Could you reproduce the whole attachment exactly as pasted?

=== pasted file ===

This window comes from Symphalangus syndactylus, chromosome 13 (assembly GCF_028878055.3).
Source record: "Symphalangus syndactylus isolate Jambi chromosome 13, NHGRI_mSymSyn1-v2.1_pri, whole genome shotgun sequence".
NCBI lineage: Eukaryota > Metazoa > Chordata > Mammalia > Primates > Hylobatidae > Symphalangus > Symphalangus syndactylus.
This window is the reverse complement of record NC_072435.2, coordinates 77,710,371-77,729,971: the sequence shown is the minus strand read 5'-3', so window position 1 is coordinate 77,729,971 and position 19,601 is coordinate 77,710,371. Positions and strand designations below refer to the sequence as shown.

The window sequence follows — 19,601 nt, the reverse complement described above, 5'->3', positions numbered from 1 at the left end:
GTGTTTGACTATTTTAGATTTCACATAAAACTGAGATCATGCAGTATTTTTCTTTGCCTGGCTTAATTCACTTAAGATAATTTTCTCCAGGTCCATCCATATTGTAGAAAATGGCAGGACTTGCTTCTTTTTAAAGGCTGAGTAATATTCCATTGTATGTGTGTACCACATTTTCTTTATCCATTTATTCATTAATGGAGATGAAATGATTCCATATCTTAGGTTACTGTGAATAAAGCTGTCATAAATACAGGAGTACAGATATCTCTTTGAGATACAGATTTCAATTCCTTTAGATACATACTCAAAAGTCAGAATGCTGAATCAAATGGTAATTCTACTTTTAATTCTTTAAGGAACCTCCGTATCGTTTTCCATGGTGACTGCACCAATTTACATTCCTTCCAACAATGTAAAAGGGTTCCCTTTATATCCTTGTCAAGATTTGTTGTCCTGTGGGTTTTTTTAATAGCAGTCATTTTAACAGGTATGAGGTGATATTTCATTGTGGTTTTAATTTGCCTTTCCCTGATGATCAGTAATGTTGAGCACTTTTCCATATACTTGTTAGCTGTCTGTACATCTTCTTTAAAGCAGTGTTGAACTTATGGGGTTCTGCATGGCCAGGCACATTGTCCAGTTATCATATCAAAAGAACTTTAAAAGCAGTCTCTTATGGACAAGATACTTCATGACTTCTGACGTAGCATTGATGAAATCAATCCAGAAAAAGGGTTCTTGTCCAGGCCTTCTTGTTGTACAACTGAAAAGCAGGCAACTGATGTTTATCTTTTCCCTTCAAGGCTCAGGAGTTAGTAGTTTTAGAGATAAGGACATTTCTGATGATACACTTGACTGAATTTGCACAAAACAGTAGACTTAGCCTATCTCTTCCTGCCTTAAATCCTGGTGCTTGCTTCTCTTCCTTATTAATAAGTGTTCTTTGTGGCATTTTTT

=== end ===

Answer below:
This window comes from Symphalangus syndactylus, chromosome 13 (assembly GCF_028878055.3).
Source record: "Symphalangus syndactylus isolate Jambi chromosome 13, NHGRI_mSymSyn1-v2.1_pri, whole genome shotgun sequence".
NCBI lineage: Eukaryota > Metazoa > Chordata > Mammalia > Primates > Hylobatidae > Symphalangus > Symphalangus syndactylus.
This window is the reverse complement of record NC_072435.2, coordinates 77,710,371-77,729,971: the sequence shown is the minus strand read 5'-3', so window position 1 is coordinate 77,729,971 and position 19,601 is coordinate 77,710,371. Positions and strand designations below refer to the sequence as shown.

The window sequence follows — 19,601 nt, the reverse complement described above, 5'->3', positions numbered from 1 at the left end:
GTGTTTGACTATTTTAGATTTCACATAAAACTGAGATCATGCAGTATTTTTCTTTGCCTGGCTTAATTCACTTAAGATAATTTTCTCCAGGTCCATCCATATTGTAGAAAATGGCAGGACTTGCTTCTTTTTAAAGGCTGAGTAATATTCCATTGTATGTGTGTACCACATTTTCTTTATCCATTTATTCATTAATGGAGATGAAATGATTCCATATCTTAGGTTACTGTGAATAAAGCTGTCATAAATACAGGAGTACAGATATCTCTTTGAGATACAGATTTCAATTCCTTTAGATACATACTCAAAAGTCAGAATGCTGAATCAAATGGTAATTCTACTTTTAATTCTTTAAGGAACCTCCGTATCGTTTTCCATGGTGACTGCACCAATTTACATTCCTTCCAACAATGTAAAAGGGTTCCCTTTATATCCTTGTCAAGATTTGTTGTCCTGTGGGTTTTTTTAATAGCAGTCATTTTAACAGGTATGAGGTGATATTTCATTGTGGTTTTAATTTGCCTTTCCCTGATGATCAGTAATGTTGAGCACTTTTCCATATACTTGTTAGCTGTCTGTACATCTTCTTTAAAGCAGTGTTGAACTTATGGGGTTCTGCATGGCCAGGCACATTGTCCAGTTATCATATCAAAAGAACTTTAAAAGCAGTCTCTTATGGACAAGATACTTCATGACTTCTGACGTAGCATTGATGAAATCAATCCAGAAAAAGGGTTCTTGTCCAGGCCTTCTTGTTGTACAACTGAAAAGCAGGCAACTGATGTTTATCTTTTCCCTTCAAGGCTCAGGAGTTAGTAGTTTTAGAGATAAGGACATTTCTGATGATACACTTGACTGAATTTGCACAAAACAGTAGACTTAGCCTATCTCTTCCTGCCTTAAATCCTGGTGCTTGCTTCTCTTCCTTATTAATAAGTGTTCTTTGTGGCATTTTTT